Our expert says:
So sorry to hear about this, Lebo. Such a sad experience. I have some experience of strokes ; my late mom had one, but managed with courage and hard work to survive and lived around 10 more years. But hers was, though in a difficult part of the brain, fortunately a reasonably small stroke.
A stroke is when there is either a blood clot that blocks one of the blood vessels in the brain, or a leak and bleeding from a blood vessel in the brain, causing damage to a part of the brain, as the cells in the area that is now not getting a blood supply due to the stroke, usually die. Some, on the edges of that area may survive and heal.
But it all depends on the size of the stroke and the area affected.
GOod nursing can be very important in the early days to help a person survive bodily while the brain sees if it can heal and survive damage. But except perhaps for some treatments to bring down the blood presure if it is very high, there may quite often be relatively little a doctor can do in those early days.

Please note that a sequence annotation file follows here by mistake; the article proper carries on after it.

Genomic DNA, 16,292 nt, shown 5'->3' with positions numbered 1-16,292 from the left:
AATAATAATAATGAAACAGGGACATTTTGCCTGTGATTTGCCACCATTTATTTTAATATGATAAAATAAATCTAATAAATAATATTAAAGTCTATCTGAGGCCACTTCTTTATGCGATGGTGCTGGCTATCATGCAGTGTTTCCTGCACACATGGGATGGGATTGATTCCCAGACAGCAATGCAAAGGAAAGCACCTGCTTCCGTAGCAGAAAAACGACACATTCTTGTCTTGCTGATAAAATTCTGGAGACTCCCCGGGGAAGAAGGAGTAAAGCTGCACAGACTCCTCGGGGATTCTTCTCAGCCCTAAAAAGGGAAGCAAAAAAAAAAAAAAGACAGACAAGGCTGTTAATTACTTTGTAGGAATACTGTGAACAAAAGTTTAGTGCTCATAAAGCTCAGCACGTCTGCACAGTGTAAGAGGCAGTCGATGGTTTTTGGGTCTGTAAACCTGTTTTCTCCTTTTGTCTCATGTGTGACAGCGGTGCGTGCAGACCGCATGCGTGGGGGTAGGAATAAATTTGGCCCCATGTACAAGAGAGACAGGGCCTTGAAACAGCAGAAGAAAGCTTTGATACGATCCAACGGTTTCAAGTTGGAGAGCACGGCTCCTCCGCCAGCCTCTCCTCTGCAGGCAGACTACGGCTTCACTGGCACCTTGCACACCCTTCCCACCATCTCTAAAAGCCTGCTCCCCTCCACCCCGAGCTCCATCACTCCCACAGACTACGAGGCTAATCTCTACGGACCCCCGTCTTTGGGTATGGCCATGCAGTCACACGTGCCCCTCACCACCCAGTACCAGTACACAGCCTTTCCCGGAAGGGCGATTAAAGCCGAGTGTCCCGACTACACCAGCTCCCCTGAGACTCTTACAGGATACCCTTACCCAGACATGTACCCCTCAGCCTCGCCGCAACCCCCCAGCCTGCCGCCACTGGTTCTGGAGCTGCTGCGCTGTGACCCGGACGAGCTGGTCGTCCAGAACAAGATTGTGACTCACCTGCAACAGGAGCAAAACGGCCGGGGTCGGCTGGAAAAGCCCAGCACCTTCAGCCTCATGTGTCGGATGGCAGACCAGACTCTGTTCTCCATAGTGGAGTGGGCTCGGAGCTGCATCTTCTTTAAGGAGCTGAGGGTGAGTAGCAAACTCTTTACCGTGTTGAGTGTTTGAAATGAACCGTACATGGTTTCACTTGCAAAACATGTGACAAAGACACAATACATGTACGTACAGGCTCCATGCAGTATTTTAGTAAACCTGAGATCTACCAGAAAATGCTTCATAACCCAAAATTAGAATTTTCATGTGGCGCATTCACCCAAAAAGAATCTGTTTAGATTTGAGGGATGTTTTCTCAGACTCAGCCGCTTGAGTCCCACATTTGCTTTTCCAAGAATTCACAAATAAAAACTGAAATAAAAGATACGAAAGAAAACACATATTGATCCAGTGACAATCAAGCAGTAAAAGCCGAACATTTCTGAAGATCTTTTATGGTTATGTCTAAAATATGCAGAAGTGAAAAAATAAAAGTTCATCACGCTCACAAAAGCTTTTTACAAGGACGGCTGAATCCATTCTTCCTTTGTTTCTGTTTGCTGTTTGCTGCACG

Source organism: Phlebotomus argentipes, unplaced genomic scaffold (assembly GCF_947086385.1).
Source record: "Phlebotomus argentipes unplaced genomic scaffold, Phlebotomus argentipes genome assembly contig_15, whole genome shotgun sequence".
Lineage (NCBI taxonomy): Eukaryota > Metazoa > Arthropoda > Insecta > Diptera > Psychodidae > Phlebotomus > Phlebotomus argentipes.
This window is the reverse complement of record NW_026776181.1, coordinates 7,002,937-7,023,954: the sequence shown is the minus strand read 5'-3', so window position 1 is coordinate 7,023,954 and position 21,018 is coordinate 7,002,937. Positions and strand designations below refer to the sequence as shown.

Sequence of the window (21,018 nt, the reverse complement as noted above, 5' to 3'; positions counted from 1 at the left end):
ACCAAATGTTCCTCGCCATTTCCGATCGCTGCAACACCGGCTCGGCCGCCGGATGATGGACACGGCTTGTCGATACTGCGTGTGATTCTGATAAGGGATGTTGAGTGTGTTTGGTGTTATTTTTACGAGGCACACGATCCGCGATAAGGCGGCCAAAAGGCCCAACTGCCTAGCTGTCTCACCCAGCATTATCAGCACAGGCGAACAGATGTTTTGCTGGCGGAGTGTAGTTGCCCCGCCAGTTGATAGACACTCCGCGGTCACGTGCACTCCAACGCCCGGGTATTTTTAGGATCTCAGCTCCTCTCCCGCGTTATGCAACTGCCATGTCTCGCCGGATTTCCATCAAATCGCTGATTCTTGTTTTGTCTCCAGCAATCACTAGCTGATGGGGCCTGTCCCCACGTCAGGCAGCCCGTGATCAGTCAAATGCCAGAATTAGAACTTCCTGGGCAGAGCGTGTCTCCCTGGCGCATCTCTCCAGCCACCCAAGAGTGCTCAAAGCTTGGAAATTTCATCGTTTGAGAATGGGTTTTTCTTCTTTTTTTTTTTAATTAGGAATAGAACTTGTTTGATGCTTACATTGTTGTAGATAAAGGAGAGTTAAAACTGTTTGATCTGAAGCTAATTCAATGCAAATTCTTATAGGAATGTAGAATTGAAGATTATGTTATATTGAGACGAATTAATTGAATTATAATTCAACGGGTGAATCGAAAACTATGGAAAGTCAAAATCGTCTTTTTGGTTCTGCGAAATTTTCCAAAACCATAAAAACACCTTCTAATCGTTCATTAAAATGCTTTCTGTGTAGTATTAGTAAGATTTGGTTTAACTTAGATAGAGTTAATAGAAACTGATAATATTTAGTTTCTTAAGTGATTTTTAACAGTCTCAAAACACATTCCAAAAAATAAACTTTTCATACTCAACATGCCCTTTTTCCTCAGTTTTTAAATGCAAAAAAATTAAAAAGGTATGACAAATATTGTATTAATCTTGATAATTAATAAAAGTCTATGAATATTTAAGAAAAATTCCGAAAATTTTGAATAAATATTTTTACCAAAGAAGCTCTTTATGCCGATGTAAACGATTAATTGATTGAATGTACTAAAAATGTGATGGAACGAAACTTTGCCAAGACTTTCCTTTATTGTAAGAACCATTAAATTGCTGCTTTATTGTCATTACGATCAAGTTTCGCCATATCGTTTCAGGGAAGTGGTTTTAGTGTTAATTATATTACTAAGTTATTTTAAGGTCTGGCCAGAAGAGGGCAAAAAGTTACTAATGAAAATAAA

It is disgraceful that there is ANY hospital where there are no doctors available, even on call, over the weekend, and any comp[etent medical administration would not let that happen.
But it is rather probable, sadly, that there was nothing useful that a doctor could have done if there had been one. From your description, this sounds like it was a rather large stroke, from which perhaps most people would have died anyway.
But this is just a guess, as one would have had to be present or at least to read a proper report from the doctor who admitted her to the hospital, to answer better
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